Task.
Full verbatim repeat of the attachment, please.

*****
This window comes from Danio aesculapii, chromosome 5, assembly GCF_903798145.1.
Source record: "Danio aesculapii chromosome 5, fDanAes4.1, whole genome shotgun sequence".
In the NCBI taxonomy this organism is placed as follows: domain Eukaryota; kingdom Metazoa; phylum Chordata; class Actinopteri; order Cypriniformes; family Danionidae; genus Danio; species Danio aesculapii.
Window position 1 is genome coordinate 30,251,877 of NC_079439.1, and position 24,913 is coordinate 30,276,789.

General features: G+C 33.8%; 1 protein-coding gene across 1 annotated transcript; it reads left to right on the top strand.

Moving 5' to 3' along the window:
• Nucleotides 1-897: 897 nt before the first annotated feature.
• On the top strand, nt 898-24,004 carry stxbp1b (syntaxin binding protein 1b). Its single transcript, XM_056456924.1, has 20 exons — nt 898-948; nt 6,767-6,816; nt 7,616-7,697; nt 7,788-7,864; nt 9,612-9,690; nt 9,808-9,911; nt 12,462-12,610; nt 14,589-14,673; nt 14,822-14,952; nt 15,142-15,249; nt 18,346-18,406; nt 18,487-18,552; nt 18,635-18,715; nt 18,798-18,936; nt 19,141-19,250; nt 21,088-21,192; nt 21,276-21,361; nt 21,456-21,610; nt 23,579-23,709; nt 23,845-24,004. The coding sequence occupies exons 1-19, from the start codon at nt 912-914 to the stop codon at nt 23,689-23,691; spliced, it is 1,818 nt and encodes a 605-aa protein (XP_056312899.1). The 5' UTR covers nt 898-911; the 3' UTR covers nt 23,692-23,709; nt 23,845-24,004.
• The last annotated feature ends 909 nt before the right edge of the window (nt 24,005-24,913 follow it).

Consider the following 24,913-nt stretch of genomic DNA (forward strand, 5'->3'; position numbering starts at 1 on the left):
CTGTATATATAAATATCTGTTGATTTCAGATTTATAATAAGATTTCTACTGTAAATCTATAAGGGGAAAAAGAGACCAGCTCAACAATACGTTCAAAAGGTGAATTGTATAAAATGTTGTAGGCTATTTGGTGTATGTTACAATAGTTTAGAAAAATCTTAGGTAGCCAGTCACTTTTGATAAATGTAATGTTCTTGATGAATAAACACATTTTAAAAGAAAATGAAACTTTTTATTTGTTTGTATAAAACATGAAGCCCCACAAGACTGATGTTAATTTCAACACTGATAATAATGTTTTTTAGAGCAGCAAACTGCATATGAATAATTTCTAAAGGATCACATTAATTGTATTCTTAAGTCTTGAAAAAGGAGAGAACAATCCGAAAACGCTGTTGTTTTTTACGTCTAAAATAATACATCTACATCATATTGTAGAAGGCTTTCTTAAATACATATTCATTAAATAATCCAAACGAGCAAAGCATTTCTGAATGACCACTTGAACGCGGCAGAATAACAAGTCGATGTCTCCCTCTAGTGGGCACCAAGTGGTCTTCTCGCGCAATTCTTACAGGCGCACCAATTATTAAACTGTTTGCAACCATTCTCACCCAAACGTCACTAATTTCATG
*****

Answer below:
This window comes from Danio aesculapii, chromosome 5, assembly GCF_903798145.1.
Source record: "Danio aesculapii chromosome 5, fDanAes4.1, whole genome shotgun sequence".
In the NCBI taxonomy this organism is placed as follows: domain Eukaryota; kingdom Metazoa; phylum Chordata; class Actinopteri; order Cypriniformes; family Danionidae; genus Danio; species Danio aesculapii.
Window position 1 is genome coordinate 30,251,877 of NC_079439.1, and position 24,913 is coordinate 30,276,789.

General features: G+C 33.8%; 1 protein-coding gene across 1 annotated transcript; it reads left to right on the top strand.

Moving 5' to 3' along the window:
• Nucleotides 1-897: 897 nt before the first annotated feature.
• On the top strand, nt 898-24,004 carry stxbp1b (syntaxin binding protein 1b). Its single transcript, XM_056456924.1, has 20 exons — nt 898-948; nt 6,767-6,816; nt 7,616-7,697; nt 7,788-7,864; nt 9,612-9,690; nt 9,808-9,911; nt 12,462-12,610; nt 14,589-14,673; nt 14,822-14,952; nt 15,142-15,249; nt 18,346-18,406; nt 18,487-18,552; nt 18,635-18,715; nt 18,798-18,936; nt 19,141-19,250; nt 21,088-21,192; nt 21,276-21,361; nt 21,456-21,610; nt 23,579-23,709; nt 23,845-24,004. The coding sequence occupies exons 1-19, from the start codon at nt 912-914 to the stop codon at nt 23,689-23,691; spliced, it is 1,818 nt and encodes a 605-aa protein (XP_056312899.1). The 5' UTR covers nt 898-911; the 3' UTR covers nt 23,692-23,709; nt 23,845-24,004.
• The last annotated feature ends 909 nt before the right edge of the window (nt 24,005-24,913 follow it).

Consider the following 24,913-nt stretch of genomic DNA (forward strand, 5'->3'; position numbering starts at 1 on the left):
CTGTATATATAAATATCTGTTGATTTCAGATTTATAATAAGATTTCTACTGTAAATCTATAAGGGGAAAAAGAGACCAGCTCAACAATACGTTCAAAAGGTGAATTGTATAAAATGTTGTAGGCTATTTGGTGTATGTTACAATAGTTTAGAAAAATCTTAGGTAGCCAGTCACTTTTGATAAATGTAATGTTCTTGATGAATAAACACATTTTAAAAGAAAATGAAACTTTTTATTTGTTTGTATAAAACATGAAGCCCCACAAGACTGATGTTAATTTCAACACTGATAATAATGTTTTTTAGAGCAGCAAACTGCATATGAATAATTTCTAAAGGATCACATTAATTGTATTCTTAAGTCTTGAAAAAGGAGAGAACAATCCGAAAACGCTGTTGTTTTTTACGTCTAAAATAATACATCTACATCATATTGTAGAAGGCTTTCTTAAATACATATTCATTAAATAATCCAAACGAGCAAAGCATTTCTGAATGACCACTTGAACGCGGCAGAATAACAAGTCGATGTCTCCCTCTAGTGGGCACCAAGTGGTCTTCTCGCGCAATTCTTACAGGCGCACCAATTATTAAACTGTTTGCAACCATTCTCACCCAAACGTCACTAATTTCATG